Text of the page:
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Trump attorney says former president ‘will not take a plea deal’ after indictment

Attorney Joe Tacopina said there is "zero" chance that former President Donald Trump will take a plea after being indicted by a Manhattan grand jury.

An attorney for Donald Trump said there is "zero" chance the former president will take a plea deal he was indicted by a grand jury in a case centered on payments to adult film star Stormy Daniels.

Attorney Joe Tacopina spoke with Savannah Guthrie on TODAY on March 31 in the wake of Trump becoming the first former president to ever face criminal charges. Tacopina was asked if there was any possibility of Trump taking a plea deal in the case.

"Zero," Tacopina said. "President Trump will not take a plea deal in this case. It’s not going to happen, there’s no crime."

The exact charge or charges against Trump are not known yet because the indictment from the grand jury's vote in New York City is under seal.

Tacopina said he believes the charges will be unsealed "likely Tuesday" of next week, but he did not know a definitive date. He expects Trump to surrender to the Manhattan district attorney's office next week at his arraignment.

"He'll face this," Tacopina said.

He added that he does not know how many charges Trump will face or the exact nature of the charges.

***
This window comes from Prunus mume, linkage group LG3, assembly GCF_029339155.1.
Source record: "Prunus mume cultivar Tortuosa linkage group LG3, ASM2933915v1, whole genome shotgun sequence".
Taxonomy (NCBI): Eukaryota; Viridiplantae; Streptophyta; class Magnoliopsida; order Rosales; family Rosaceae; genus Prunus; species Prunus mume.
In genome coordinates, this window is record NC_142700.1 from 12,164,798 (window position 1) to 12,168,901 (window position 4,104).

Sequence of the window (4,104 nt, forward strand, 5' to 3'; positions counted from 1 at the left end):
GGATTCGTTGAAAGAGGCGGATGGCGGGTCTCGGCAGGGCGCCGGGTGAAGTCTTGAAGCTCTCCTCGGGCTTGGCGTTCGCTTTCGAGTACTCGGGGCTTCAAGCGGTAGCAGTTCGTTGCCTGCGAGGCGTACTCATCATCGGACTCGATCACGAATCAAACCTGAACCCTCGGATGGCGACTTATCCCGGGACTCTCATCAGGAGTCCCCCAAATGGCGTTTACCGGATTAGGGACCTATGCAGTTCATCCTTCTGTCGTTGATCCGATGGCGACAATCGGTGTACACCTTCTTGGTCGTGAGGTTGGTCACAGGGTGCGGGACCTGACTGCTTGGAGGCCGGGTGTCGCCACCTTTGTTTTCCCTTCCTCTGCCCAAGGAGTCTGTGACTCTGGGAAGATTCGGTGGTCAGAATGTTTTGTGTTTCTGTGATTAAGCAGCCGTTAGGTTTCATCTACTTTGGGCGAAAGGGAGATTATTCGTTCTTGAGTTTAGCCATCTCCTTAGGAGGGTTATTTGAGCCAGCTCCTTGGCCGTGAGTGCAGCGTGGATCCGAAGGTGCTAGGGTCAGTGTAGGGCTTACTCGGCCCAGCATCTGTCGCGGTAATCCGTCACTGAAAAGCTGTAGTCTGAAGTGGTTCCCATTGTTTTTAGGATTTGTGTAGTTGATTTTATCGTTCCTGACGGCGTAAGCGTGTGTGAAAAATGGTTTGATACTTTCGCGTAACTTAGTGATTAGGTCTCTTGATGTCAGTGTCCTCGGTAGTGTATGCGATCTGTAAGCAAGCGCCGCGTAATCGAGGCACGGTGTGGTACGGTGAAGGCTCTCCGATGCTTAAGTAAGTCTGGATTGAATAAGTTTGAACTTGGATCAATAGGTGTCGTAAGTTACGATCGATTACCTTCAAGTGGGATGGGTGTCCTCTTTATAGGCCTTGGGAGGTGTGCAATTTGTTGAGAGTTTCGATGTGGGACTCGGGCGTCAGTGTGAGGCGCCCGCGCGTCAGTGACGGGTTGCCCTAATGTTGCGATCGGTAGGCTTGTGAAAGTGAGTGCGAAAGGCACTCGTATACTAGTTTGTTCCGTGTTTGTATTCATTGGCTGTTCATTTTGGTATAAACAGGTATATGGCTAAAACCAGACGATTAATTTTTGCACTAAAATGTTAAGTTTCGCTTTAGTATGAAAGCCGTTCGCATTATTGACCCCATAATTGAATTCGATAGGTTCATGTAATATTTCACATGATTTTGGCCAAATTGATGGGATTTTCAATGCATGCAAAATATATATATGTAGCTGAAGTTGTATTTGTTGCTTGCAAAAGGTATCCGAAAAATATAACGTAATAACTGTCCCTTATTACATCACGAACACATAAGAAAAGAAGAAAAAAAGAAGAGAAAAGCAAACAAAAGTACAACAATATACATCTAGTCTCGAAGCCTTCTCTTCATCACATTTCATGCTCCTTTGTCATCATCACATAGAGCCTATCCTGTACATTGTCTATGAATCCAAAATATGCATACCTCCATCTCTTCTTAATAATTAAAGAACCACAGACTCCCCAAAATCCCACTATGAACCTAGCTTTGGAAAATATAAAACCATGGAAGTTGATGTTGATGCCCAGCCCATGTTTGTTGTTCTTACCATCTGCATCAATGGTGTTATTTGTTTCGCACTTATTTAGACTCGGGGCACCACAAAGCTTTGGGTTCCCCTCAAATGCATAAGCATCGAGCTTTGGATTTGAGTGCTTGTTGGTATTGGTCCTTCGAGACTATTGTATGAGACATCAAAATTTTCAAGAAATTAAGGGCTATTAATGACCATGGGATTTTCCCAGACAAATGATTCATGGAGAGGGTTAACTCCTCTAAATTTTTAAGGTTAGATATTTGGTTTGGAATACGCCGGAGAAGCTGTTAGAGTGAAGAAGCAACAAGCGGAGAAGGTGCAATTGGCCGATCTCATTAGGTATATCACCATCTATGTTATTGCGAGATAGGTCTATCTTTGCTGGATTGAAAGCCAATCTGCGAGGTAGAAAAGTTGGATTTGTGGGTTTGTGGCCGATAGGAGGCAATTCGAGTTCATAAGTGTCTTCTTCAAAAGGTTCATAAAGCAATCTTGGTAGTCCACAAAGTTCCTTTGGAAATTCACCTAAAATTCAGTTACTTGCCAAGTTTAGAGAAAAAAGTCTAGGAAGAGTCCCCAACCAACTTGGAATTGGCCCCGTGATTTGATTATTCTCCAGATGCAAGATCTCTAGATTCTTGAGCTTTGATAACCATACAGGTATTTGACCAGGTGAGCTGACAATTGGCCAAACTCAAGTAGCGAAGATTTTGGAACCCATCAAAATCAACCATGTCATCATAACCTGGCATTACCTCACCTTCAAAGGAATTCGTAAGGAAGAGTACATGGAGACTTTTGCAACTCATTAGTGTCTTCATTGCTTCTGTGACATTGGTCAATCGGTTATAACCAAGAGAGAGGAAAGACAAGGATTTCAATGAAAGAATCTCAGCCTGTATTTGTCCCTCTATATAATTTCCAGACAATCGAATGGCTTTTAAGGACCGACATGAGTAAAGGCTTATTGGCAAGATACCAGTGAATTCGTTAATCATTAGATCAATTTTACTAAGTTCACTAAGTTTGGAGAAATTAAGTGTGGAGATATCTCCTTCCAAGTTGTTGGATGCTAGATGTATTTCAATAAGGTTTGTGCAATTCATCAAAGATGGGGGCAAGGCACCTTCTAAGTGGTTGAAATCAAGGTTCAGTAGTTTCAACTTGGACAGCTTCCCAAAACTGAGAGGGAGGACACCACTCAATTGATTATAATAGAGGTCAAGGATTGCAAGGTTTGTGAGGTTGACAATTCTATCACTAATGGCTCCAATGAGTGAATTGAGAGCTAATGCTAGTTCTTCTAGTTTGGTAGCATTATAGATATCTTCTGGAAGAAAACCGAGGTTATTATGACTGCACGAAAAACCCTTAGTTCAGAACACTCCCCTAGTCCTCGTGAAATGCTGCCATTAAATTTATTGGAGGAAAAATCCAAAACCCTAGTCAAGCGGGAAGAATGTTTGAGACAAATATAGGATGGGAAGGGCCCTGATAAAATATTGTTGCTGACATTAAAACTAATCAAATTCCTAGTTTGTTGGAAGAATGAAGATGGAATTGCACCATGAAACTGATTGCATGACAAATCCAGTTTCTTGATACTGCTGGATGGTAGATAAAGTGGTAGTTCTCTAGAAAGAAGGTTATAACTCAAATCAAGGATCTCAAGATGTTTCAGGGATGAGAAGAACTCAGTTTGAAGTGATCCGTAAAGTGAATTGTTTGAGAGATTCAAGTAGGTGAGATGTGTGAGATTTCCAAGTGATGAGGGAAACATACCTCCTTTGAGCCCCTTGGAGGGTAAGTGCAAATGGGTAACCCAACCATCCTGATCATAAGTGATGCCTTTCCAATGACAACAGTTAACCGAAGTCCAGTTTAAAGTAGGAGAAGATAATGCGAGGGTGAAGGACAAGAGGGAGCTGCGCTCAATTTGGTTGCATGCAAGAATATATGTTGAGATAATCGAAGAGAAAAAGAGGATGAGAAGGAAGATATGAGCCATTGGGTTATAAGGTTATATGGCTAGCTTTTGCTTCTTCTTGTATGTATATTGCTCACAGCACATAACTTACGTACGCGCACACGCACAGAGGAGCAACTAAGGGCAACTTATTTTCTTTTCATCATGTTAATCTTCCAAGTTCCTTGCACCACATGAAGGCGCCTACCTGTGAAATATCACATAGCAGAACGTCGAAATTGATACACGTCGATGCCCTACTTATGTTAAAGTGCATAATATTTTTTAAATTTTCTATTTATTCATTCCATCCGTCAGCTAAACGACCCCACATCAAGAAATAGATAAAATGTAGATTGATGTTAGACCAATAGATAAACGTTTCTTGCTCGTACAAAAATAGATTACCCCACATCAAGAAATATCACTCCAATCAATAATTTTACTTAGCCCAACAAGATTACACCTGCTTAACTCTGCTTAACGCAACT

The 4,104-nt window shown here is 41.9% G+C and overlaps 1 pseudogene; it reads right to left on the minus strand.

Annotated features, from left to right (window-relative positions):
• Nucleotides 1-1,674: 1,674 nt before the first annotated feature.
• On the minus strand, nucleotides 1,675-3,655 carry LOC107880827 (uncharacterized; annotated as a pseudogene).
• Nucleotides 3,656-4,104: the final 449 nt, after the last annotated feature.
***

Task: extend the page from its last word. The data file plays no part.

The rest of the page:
"We do know it centers around a legal, very common confidentiality agreement that was signed years and years ago with Stormy Daniels, with her attorneys and (former Trump attorney) Michael Cohen," Tacopina said. "So it’s nothing more than that, which is really what makes this shocking.

The case centers around $130,000 in payments to Daniels during the closing days of the 2016 presidential campaign. Daniels claimed she slept with the married Trump in 2006, which he has denied. Trump had classified his reimbursement of the payout as a legal expense.

Cohen pleaded guilty in federal court in 2018 to making an illegal payment to Daniels for the “principal purpose of influencing” the 2016 presidential election and said he did so at Trump’s direction. He was sentenced to three years in prison for that and other crimes.

Trump acknowledged that he repaid Cohen the $130,000 but has said the payment was legal, tweeting in 2018 that the money was “not from the campaign” and that the deal had been “a private contract between two parties, known as a non-disclosure agreement, or NDA.”

"This was a personal resolution for a personal matter that would’ve been made irrespective of the campaign, so with those facts together, there is no crime," Tacopina said.

Trump wrote on his social media site Truth Social on March 18 that he expected to be arrested days later, but that did not occur. However, Tacopina said the indictment on March 30 took Trump by surprise.

"Despite all the scuttlebutt and rumors and whatnot, we believed and hoped that rule of law would prevail, so he initially was shocked," Tacopina said. "After he got over that, he put a notch in his belt, and he decided, we have to fight now. And he got into a typical Donald Trump posture where he's ready to be combative on something he believes is an injustice."